Jack McGill (Murphy) knows all about words. He is a literary agent, one who makes a living selling words. The irony is that Jack isn’t much of a reader. A good book, he tells his youthful assistant Aaron Wiseburger (Duke), is good in the first five pages and the last five pages – everything else in between is just filler.

Jack has his sights set on Dr. Sinja (Curtis), a new age slash kinda Buddhist philosopher who has been gaining an amazing worldwide following. Rumor has it he’s written a book and Jack can see dollar signs all over the puppy. He goes to Sinja’s temple, posing as a follower and wrangles his way into a personal audience with the good Doctor.

Jack makes his pitch and manages to convince Sinja that he has his best interests at heart, that he believes in his message and wants to spread it. The only message that Jack believes in however is the message that money delivers. And that message often gets in the way of his life.

His wife  (or is it girlfriend? this isn’t made clear) Caroline (Washington) wants to live in a house that is more suitable for a family; they are living in what is essentially Jack’s old bachelor pad and Jack who loves the amenities and the view is loathe to give it up for a suburban split-level. Caroline wants Jack to spend more time with their son Tyler (Ragsdale) but Jack’s manic career precludes that. However, he makes time to visit his Alzheimer’s-stricken mom (Dee) in the home on her birthday; she confuses him with his father, who passed away when Jack was a little boy and for that Jack has been unable to forgive him.

One night a Bodhi tree appears in their yard, fully formed with a thousand leaves on it. Jack is puzzled at first but he quickly figures out that for each word that he speaks or writes, a leaf falls. Dr. Sinja explains that once the Bodhi tree loses all its leaves, the tree will die and since Jack is somehow linked to the tree, he will die as well.

The rest of the movie is about Jack’s attempts to communicate non-verbally in a world where he is expected to speak. There is some hilarity because whatever happens to the tree happens to Jack as well; if it’s watered Jack gets wet; if fungicide is sprayed on it, Jack coughs. If squirrels run around its trunk playfully, Jack is tickled. You get my drift.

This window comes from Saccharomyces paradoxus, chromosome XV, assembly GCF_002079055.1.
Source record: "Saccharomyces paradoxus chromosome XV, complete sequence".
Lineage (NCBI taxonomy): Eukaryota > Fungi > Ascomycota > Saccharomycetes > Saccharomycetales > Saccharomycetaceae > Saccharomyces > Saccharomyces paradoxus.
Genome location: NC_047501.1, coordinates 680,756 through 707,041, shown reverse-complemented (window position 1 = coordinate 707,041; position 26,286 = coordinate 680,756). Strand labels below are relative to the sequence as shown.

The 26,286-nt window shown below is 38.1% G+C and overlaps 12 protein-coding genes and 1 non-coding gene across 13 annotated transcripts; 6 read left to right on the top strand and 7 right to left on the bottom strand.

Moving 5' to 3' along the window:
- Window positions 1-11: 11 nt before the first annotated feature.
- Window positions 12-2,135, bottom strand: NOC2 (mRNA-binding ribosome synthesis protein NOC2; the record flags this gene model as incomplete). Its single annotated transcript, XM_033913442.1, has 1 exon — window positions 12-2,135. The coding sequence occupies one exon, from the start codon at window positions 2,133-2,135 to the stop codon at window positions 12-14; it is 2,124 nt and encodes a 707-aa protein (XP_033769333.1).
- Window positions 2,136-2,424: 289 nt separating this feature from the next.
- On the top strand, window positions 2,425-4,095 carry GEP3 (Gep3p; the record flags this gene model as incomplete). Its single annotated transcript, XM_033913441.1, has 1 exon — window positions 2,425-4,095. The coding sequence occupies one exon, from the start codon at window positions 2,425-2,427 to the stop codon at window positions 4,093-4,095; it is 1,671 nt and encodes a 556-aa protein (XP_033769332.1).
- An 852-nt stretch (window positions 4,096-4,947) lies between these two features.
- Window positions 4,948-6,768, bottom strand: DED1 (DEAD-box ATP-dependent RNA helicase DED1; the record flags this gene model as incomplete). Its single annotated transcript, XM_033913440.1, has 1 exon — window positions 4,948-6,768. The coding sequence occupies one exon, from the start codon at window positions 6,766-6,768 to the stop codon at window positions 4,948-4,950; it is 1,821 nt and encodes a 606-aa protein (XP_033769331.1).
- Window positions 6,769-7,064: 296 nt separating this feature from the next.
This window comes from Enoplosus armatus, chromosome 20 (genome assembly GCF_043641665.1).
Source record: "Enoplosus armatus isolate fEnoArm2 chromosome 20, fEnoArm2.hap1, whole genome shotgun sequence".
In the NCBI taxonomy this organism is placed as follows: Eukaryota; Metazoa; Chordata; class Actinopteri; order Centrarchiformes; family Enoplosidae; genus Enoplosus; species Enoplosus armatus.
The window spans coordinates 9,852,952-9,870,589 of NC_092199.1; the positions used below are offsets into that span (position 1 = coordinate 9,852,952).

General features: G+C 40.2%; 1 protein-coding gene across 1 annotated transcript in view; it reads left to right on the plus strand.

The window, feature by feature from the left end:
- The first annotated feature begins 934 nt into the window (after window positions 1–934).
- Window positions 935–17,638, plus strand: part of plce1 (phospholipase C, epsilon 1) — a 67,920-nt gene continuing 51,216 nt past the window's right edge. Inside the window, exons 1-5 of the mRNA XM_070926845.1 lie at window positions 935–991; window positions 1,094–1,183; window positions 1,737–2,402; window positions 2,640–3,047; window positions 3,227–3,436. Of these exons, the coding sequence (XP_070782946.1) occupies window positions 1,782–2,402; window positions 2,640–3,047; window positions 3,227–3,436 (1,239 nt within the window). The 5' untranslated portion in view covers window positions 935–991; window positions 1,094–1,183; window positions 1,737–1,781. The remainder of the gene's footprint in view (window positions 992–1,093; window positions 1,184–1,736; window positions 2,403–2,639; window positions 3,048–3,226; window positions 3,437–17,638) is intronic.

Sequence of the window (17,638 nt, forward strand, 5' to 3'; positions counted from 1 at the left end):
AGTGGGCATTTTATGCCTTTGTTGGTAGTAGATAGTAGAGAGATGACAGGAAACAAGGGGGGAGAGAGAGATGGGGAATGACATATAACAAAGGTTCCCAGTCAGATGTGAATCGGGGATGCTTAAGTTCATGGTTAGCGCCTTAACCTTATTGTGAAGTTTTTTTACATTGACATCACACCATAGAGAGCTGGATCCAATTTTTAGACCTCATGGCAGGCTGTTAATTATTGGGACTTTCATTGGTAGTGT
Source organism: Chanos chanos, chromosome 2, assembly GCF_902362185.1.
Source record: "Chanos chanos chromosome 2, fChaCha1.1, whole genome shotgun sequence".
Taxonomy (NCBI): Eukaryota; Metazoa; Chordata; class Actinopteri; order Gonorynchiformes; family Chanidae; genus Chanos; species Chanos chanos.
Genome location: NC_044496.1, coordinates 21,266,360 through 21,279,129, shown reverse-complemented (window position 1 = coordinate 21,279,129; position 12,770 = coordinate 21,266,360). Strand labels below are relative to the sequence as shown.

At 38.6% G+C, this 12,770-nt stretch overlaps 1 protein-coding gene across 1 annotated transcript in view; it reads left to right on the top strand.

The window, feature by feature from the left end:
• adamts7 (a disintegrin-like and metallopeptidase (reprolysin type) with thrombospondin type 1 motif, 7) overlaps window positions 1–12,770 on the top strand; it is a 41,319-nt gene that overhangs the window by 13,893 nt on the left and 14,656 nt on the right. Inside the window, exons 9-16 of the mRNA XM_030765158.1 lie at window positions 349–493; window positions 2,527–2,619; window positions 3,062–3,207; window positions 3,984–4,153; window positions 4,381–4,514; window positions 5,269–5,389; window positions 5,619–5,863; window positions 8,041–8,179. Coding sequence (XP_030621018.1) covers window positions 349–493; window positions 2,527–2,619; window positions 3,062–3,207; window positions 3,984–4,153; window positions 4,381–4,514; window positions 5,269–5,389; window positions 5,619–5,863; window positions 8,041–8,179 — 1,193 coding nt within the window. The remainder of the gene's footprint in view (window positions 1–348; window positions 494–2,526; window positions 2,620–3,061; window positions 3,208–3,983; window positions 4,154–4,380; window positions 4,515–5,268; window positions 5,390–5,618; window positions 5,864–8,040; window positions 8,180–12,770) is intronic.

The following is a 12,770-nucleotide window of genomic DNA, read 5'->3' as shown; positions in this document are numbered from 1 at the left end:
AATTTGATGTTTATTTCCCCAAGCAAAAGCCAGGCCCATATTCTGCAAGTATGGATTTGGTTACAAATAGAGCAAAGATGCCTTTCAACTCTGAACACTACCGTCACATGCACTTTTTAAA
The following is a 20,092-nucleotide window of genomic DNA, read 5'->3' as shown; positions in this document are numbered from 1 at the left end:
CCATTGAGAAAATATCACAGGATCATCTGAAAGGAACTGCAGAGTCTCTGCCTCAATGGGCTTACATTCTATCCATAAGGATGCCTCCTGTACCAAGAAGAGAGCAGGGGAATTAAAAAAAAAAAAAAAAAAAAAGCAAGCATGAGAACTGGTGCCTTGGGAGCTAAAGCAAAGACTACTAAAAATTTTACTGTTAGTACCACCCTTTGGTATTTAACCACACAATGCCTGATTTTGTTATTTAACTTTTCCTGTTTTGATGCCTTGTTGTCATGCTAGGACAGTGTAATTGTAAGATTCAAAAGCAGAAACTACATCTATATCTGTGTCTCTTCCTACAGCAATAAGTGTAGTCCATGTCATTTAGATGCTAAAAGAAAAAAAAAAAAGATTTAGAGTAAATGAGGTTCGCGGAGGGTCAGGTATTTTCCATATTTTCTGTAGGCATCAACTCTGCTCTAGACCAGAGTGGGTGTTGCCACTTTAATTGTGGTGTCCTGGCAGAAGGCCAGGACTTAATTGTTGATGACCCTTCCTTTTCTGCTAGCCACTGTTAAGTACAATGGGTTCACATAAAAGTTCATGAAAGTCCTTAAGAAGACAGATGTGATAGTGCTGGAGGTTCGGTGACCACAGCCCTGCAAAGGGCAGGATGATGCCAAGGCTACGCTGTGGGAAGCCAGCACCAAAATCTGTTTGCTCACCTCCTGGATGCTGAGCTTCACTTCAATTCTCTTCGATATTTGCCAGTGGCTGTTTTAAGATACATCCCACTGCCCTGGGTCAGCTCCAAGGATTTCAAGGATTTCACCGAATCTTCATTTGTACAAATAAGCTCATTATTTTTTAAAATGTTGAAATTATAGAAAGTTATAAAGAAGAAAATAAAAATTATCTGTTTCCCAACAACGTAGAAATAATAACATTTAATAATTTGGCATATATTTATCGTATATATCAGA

It also gives Eddie Murphy the opportunity to mug outrageously with twisted lips, eyes as wide as saucers and arched eyebrows. This gives him the look of a black constipated  Don Ameche from Cocoon doing an impression of Bette Davis while auditioning for “Project: Runway.” It’s unsettling to say the least.

This was actually filmed in 2008 (pre-Tower Heist) and is one in a long line of Murphy mis-fires (i.e. Meet Dave, Imagine That, The Adventures of Pluto Nash ad nauseam). This isn’t strictly a family movie but it isn’t very funny either. The sad part is most of the best humor comes from Duke, who made an indelible impression in Hot Tub Time Machine. Murphy has always been one of the better verbal comics and robbing him of his most effective weapon is a ballsy move but one that ultimately doesn’t pay off here.

Hopefully his work on Heist will have generated some better scripts for Murphy, although clearly his Oscar-winning turn in Dreamgirls didn’t. There is plenty of concept here, but the execution is tired and lame. Nothing unexpected happens, there are no laugh-out-loud moments and the comedy is pretty low-brow generally speaking. Movies like this one, which are mediocre at best, make me wonder how long it will be before Murphy’s films start going direct-to-home-video.

REASONS TO GO: There are a few mildly amusing moments. Duke gets most of the laughs.

REASONS TO STAY: Another family-oriented Murphy comedy that isn’t laugh-out-loud funny. All concept and no execution.

FAMILY VALUES: There are a few bad words here and there, some sexual dialogue and a bit of drug humor.

TRIVIAL PURSUIT: This is the third movie that Murphy has been directed by Robbins in, the first two being Norbit and Meet Dave. It is also the first one of the three not to have the lead character’s name in the title.

CRITICAL MASS: As of 3/20/12: Rotten Tomatoes: 0% positive reviews. Metacritic: 26/100. The reviews are bad, bad, bad!

COMPARISON SHOPPING: Liar, Liar

TREE LOVERS: While the Bodhi tree is a real tree (remarkable for its heart-shaped leaves) the one in the film is not.

FINAL RATING: 5/10

NEXT: The Maiden Heist